de Araujo Lira AF, Damasceno EM, Silva-Filho AAC, Albuquerque CMRd. Linking scorpion (Arachnida: Scorpiones) assemblage with fragment restoration in the Brazilian Atlantic Forest. Studies on Neotropical Fauna and Environment. 2017:1-6. [Subscription required for full text]

Thanks to Andre Lira for sending me their paper!

23 January, 2018

On the distribution of the genus Opisthacanthus and a new species

Wilson Lourenco has recently published an updated review of the geographic distribution and the biogeography of the genus Opisthacanthus Peters, 1861 (Hormuridae). This interesting genus is found both in parts of Africa, Madagascar and in South America.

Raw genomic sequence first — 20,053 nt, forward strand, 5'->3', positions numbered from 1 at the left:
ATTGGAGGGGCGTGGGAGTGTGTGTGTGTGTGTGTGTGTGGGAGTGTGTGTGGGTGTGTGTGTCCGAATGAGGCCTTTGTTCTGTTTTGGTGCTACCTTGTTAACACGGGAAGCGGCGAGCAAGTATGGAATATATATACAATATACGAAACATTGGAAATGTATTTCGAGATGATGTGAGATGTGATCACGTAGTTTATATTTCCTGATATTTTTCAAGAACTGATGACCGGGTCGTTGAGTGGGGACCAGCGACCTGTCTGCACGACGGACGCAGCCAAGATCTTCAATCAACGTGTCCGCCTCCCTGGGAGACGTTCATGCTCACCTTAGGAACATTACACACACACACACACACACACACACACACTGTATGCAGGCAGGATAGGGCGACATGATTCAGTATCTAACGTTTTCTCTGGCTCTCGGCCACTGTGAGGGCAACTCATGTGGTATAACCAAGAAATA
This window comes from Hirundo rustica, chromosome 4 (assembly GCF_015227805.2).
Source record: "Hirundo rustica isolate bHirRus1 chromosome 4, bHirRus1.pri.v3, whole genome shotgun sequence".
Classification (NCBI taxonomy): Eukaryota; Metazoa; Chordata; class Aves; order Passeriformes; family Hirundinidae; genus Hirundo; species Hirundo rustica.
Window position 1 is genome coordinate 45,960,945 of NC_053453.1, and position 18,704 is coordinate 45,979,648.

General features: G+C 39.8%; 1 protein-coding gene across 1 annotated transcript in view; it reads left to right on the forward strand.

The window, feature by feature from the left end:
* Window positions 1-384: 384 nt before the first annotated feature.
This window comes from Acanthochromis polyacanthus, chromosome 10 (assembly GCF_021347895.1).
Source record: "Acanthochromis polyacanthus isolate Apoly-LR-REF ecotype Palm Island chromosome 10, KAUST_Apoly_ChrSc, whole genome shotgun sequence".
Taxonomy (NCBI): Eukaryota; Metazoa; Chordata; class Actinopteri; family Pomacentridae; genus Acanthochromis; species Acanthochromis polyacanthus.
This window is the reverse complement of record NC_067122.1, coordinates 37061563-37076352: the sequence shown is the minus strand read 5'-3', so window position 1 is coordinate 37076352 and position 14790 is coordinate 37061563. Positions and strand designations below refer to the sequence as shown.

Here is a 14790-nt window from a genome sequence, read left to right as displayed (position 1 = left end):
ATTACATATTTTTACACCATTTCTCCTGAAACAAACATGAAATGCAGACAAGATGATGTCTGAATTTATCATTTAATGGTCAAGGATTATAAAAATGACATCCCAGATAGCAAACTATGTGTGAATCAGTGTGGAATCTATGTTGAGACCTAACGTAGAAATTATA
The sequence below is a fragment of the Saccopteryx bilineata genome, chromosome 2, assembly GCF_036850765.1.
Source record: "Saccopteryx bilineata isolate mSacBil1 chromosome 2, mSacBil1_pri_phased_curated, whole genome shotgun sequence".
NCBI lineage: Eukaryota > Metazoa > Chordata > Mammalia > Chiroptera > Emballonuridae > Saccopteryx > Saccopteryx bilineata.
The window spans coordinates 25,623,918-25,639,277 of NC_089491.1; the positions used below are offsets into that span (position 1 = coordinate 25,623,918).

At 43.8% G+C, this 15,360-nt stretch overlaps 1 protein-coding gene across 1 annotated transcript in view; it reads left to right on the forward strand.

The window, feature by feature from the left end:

A new species from Madagascar is also described.

Opisthacanthus titanus Lourenco, 2018

In this article I discovered an valid Opisthacanthus species that was not listed in The Scorpion Files.

Opisthacanthus heurtaultae Lourenco, 1980

This species was previously synonymized, but restored in 1995 by Lourenco. This was not mentioned in the sources that I used to build The Scorpion Files. The species is now listed as valid.